Friday, February 11, 2011

Bovine updates

Thor is much better today! His scours has decreased and he's prancing around like... well, like a newborn.

He got brave enough to leave his pen for the first time too, but not at first. I had to clean the pen around him because he wouldn't go out...

...even when Matilda encouraged him.

But once outside, there was no stopping him. He gamboled about and explored and napped and acted like he was never scared to go outside.

Nothing new on the magic disappearing teat, however. We got three large syringes...

...and cut the tip off one of them. We sanded and filed the edges smooth.

What does a magic disappearing teat look like? Well as you can imagine it's pretty hard to photograph, but I tried. Here I held the camera underneath and got this shot:

The teat is just left of center top.

Here's another blind under-the-udder shot:

The teat is the little whitish bump on the extreme left. As of this posting, we haven't tried the syringe suction yet. I'll report what happens when we try it.


  1. This might be a stupid idea,but what about a constant vacuum source ? like a wet or dry shop vac with a longer hose so that the noise would not spook her.

  2. Not a stupid idea at all. That's precisely what the dairy vet suggested if the syringe doesn't work.

    - Patrice

  3. That was what I was thinking too, but I know little about cows and also thought it might seem foolish.

    I thought perhaps you could wrap the hose end of the wet vac with a wash rag or something (taped very well to the outside) so it would make the edge a little softer. Also, you may want someone else to turn it on and off so the suction does not get to be too much and it duplicates the milking action. This is a time when it would be really nice to have an old discarded nursing pump that you could adapt to your bovine. When human moms get this condition, they often suggest a pump to assist.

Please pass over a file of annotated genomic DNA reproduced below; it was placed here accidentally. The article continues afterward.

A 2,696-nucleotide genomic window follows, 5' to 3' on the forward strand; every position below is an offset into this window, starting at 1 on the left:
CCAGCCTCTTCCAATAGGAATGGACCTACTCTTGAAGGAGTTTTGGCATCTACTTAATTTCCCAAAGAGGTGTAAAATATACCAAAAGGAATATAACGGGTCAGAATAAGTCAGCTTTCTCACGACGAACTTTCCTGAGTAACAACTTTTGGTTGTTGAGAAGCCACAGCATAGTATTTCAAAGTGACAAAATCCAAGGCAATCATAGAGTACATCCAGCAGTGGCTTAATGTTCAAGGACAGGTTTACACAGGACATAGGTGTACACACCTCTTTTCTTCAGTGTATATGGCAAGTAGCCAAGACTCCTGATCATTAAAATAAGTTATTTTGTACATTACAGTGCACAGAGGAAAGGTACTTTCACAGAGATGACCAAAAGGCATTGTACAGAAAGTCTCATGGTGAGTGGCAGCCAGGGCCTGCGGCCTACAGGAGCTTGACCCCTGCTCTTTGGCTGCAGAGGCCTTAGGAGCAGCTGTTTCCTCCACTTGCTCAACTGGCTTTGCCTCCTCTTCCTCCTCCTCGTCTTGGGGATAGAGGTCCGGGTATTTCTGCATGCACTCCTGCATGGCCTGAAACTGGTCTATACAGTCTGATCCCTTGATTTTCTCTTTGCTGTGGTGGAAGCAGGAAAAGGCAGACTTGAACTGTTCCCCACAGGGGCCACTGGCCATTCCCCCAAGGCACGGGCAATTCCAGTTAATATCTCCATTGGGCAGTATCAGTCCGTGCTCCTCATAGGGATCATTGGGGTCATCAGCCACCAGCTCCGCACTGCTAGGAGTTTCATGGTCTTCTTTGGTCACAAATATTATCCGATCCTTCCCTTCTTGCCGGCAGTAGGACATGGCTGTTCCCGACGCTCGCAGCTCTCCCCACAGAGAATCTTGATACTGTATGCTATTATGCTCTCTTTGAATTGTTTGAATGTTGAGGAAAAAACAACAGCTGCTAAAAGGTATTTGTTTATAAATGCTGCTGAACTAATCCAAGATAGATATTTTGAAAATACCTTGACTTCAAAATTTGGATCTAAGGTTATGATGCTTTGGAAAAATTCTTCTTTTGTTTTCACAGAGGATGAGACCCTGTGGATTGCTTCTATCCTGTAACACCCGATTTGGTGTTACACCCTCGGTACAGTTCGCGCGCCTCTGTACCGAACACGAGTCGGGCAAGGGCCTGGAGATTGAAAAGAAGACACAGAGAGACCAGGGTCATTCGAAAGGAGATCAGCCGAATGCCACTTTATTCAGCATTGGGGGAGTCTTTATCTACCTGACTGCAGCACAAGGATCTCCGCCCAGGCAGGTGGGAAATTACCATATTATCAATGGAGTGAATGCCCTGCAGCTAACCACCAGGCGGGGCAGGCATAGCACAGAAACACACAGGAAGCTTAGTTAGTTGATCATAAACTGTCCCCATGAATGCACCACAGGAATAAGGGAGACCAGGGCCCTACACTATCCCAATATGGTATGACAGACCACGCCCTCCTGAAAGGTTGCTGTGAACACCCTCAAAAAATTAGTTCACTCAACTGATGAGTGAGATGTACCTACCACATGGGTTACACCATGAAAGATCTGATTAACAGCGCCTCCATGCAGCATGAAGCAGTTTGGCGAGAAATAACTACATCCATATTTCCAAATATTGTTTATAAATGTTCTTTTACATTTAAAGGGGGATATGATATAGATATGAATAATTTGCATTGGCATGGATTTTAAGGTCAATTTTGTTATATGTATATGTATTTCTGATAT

4. I very much agree with the dairy farmer who suggested an infusion cannula without the syringe.
    You need to get that quarter drained before you get mastitis or an abscess in there. Do you remember when you were nursing and got engorged and how much that hurt? Dairy cows give so much more milk than any calf can drink, it is important to milk out each working quarter just enough to relieve the pressure for the first couple of weeks until she has adjusted to the amount of milk needed. Good luck Ree

  5. Whew, ok. I was getting ready to suggest a shop vac as well, but was afraid it would sound stupid. Admittedly, I know next to nothing about livestock, but it seems to me that a shop vac w/constant suction would pop it out. I hope she's not in any pain. Good luck!

  6. Thor is absolutely adorable!

  7. I'm wondering how the remedies worked. I figured you've tried them by now...

  8. A thought or two...

    If you intend to use a Shop Vac, which is a great idea by the way, (I had gone down a whole 'nother road that I'm glad I don't EVEN have to find a way to explain...) I would suggest a little tinkering first on Don's part. I don't believe standing by the OFF switch is sufficient to be POSITIVE you aren't risking an injury to Matilda. The great thing about Shop Vacs is that they work so well. I would fashion a sleeve to fit the end of the hose - a spare nozzle that you could modify would of course fit perfectly - and cut a round hole or two or perhaps a slot, along one or more sides, stopping short of the end. That way you could start with much less than full vacuum and then slowly cover the hole or slot in a controlled fashion if it seemed more power was prudent. And perhaps a section of rubber tubing, split lengthwise and slipped over the edge of the end would make it easier on Matilda as well.

    Jeff - Tucson